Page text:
A National Memorial Day with a global meaning

By Wang Jianhua & Xu Xiaoqing
0 Comment(s)Print E-mail China.org.cn, February 27, 2014
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Ahead of the 70th anniversary of the victory of the world anti-fascist war in 2015, China's decision to set two new national days that will mark the victory of the anti-Japanese war and commemorate the victims of the Nanjing Massacre is necessary and of global meaning.

Delegates of primary school students hold a banner reading "drawing lessons from the history and creating the future" during a rally to mourn the victims of the Nanjing Massacre, at the square in front of the memorial hall of the Chinese victims massacred by Japanese soldiers in Nanjing, capital of east China's Jiangsu Province, Dec. 13, 2008. [Xinhua]

September 3 is expected to be designated the "Victory Day" of the Chinese People's War of Resistance against Japanese Aggression, with December 13 set as National Memorial Day for the Nanjing Massacre victims, according to two draft decisions reviewed by China's top legislature Tuesday afternoon.

The planned designation of course carries within a domestic importance. It will act as a reminder for the Chinese to remember their history and never forget the national stigma in order to strive for a better China. Besides, the draft decision is of global significance. This nationwide tribute will help the memory of mankind face history and forces us all to jointly build a better future. It is also the expression of the Chinese people's stance on safeguarding world peace and justice.

In fact, it has long been an international practice to hold national memorial services to remember the atrocities of World War II. National memorial services have been held annually at the Auschwitz-Birkenau State Museum in Poland, inside the Museum of the Great Patriotic War in Russia and at the Pearl Harbor Memorial Museum in America. However, Japanese Chief Cabinet Secretary Yoshihide Suga has already expressed his doubts at a press conference Wednesday morning regarding China's decision to establish a national memorial day 69 years after the war ended.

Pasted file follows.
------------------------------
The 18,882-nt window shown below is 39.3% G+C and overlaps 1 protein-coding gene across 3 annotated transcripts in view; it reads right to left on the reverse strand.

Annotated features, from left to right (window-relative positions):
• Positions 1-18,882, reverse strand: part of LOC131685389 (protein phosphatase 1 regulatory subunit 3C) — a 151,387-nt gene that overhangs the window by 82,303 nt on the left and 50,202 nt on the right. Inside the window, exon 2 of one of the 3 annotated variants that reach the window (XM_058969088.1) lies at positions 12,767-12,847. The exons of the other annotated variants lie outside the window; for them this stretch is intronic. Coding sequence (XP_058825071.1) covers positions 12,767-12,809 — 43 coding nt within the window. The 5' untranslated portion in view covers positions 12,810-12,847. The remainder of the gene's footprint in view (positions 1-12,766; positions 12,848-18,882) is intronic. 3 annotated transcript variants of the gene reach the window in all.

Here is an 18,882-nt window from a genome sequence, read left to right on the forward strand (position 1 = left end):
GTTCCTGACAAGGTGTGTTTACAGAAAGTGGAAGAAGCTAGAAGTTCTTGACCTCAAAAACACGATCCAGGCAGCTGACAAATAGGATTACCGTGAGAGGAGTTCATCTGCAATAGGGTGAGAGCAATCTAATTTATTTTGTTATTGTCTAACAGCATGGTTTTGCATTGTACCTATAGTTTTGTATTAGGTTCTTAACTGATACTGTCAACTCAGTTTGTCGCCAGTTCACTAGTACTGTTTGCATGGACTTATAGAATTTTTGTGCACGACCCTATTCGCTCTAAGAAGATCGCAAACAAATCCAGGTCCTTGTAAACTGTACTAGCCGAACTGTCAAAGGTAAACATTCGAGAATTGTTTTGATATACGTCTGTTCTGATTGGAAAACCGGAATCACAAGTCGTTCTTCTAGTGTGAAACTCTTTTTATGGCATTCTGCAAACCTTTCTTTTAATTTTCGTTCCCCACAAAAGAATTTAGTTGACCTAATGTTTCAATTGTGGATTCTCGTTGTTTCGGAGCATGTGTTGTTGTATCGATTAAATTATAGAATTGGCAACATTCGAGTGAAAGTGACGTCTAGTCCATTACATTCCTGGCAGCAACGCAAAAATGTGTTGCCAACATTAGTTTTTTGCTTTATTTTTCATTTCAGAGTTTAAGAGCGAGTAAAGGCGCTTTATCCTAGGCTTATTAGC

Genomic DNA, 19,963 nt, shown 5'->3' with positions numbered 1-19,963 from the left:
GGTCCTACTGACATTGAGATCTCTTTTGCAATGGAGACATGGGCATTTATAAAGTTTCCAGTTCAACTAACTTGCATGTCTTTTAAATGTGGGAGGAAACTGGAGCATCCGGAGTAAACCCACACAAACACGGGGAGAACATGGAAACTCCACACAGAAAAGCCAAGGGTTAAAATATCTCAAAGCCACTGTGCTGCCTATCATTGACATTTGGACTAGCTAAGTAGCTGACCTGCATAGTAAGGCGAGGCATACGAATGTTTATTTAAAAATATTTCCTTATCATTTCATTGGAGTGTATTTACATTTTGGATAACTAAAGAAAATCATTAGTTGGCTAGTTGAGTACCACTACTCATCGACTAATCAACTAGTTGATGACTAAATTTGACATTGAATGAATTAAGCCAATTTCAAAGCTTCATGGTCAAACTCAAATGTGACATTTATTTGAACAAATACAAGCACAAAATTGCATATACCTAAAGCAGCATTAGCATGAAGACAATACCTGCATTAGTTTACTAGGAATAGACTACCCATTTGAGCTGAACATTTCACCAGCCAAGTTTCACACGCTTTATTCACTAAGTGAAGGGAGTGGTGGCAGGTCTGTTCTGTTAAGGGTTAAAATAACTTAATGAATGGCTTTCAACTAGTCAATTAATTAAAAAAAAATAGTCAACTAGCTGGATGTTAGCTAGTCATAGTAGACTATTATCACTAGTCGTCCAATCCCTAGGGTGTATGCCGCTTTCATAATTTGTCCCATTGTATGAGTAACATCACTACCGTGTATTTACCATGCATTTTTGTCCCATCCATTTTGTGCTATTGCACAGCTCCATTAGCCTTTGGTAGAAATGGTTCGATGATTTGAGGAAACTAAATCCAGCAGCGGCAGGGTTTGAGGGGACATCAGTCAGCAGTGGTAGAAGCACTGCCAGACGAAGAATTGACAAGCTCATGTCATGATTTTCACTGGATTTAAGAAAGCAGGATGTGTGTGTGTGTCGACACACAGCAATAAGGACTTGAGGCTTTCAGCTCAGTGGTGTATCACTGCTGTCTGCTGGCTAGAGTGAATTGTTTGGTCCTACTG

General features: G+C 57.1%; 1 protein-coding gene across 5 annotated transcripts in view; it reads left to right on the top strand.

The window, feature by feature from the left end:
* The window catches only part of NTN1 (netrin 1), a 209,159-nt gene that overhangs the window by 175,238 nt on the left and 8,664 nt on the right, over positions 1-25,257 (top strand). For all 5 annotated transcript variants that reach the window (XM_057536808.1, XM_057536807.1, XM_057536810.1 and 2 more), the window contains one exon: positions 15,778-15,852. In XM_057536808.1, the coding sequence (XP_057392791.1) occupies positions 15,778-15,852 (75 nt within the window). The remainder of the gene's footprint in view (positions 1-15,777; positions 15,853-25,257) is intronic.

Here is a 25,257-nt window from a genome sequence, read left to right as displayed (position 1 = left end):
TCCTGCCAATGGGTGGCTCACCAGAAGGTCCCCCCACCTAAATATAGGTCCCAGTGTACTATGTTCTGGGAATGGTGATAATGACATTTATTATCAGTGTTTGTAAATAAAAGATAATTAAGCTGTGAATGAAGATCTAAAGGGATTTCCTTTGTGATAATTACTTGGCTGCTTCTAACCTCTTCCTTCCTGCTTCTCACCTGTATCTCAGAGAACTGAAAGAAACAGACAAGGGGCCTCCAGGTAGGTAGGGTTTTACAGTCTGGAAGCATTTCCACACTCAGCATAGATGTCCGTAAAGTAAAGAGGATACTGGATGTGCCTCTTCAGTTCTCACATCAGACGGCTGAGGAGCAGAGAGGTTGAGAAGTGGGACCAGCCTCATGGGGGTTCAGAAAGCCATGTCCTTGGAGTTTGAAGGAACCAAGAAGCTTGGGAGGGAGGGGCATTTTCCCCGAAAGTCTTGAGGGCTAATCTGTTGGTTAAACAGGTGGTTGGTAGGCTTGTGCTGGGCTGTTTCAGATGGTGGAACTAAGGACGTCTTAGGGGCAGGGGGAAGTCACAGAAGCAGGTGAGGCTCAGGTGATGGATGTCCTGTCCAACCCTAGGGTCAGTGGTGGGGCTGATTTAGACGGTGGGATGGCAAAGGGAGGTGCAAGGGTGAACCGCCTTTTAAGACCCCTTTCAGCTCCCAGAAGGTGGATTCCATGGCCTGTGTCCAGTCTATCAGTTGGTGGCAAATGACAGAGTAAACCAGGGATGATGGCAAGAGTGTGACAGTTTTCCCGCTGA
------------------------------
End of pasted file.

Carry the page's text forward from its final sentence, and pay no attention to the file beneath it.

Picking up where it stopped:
Unsurprisingly so, China's legislative move to commemorate on a national level Japan's defeat and the Nanjing Massacre has been labeled by some as narrow-minded nationalism which contributes nothing but fan hatred toward Japan. Japanese Prime Minister Shinzo Abe may think this way as he is showing no willingness of restraining his nationalist impulses or historical revisionism.

Abe's misinterpretation of history and his fact-denying posture make for a poor attempt to rewrite fascist history and challenge the international order as installed after World War II. Under the beautiful pretence of reviving Japan, Japan's right-wing rhetoric is garnering support for changing the nation's "peace constitution" which is deemed an obstacle toward its so-called self-defense.

About 300,000 people were killed in the Nanjing Massacre which began on December 13, 1937, and lasted for more than 40 days. Any attempt to gloss over Japan's militarist atrocities is bound to fail. The blind eye turned to history will never see the future.

The authors are reporters with Xinhua News Agency.

The article was translated by Liu Qiang. The original unabridged version was published in Chinese.

Opinion articles reflect the views of their authors, not necessarily those of China.org.cn.

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